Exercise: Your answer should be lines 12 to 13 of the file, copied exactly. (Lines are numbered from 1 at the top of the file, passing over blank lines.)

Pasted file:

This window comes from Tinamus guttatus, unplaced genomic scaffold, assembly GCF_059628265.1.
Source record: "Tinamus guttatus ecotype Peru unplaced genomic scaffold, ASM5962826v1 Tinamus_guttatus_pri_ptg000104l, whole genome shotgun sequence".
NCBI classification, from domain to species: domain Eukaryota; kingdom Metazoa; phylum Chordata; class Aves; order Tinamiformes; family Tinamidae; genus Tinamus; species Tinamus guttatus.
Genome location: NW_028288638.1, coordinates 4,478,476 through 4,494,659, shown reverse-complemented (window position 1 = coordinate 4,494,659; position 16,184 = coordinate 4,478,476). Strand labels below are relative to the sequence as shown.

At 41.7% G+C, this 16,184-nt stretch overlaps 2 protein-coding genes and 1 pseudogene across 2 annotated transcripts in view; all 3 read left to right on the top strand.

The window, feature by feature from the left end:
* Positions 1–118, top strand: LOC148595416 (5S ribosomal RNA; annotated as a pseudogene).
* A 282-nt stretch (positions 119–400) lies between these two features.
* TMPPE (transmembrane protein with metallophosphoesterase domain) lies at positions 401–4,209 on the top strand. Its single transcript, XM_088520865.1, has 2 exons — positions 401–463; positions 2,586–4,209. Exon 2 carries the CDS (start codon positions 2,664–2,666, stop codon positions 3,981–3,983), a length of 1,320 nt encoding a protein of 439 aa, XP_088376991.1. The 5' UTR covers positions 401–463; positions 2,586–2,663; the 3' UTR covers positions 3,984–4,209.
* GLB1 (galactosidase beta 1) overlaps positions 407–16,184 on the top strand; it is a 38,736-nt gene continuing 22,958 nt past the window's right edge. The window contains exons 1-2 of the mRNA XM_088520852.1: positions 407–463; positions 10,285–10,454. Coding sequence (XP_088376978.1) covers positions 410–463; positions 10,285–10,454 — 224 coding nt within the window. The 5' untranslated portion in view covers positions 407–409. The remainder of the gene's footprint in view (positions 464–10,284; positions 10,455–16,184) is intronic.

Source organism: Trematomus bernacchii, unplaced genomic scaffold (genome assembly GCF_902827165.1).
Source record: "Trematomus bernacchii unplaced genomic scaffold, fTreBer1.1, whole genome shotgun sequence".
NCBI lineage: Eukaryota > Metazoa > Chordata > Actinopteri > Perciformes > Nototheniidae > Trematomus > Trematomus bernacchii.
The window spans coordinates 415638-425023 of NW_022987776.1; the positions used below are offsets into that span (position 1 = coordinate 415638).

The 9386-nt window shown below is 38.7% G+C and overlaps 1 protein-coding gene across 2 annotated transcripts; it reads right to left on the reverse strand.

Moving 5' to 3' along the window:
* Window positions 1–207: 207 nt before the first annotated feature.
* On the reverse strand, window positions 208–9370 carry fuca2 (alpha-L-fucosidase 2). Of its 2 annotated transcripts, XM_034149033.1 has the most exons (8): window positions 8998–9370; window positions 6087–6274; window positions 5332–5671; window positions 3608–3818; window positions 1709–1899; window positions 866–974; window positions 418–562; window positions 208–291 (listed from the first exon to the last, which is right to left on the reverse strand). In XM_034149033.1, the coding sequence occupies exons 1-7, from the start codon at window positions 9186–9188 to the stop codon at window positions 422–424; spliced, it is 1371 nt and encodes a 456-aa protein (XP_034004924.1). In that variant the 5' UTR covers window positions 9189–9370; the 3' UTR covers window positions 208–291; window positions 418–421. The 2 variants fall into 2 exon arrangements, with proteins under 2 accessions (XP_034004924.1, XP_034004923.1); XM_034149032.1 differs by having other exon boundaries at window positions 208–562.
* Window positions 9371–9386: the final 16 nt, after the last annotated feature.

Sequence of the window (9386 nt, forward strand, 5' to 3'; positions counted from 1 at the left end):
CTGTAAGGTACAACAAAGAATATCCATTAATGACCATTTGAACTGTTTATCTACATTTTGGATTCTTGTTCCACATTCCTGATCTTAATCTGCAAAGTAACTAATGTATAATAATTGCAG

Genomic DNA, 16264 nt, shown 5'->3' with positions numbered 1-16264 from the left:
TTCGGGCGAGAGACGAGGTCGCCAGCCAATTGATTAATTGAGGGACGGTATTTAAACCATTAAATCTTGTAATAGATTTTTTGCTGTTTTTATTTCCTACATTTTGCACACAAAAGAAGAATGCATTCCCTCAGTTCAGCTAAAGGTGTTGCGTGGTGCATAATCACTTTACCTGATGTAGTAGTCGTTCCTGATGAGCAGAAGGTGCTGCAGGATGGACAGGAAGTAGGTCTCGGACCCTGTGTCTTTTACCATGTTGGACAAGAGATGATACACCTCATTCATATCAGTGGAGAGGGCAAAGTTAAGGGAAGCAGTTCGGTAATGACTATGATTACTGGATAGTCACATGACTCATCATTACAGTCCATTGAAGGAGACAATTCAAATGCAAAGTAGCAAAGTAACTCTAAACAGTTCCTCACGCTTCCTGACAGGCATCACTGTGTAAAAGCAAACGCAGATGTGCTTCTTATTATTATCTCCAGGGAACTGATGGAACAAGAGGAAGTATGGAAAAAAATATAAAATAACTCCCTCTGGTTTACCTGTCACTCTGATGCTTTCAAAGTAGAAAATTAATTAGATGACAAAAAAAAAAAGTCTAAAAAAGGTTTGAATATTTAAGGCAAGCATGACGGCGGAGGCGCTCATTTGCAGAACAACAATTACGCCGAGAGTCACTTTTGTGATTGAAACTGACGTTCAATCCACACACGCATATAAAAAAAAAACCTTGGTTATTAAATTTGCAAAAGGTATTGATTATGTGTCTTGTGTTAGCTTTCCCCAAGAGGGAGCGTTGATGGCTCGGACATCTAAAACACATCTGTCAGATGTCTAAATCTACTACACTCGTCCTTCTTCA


Source record: "Trematomus bernacchii unplaced genomic scaffold, fTreBer1.1, whole genome shotgun sequence".
NCBI lineage: Eukaryota > Metazoa > Chordata > Actinopteri > Perciformes > Nototheniidae > Trematomus > Trematomus bernacchii.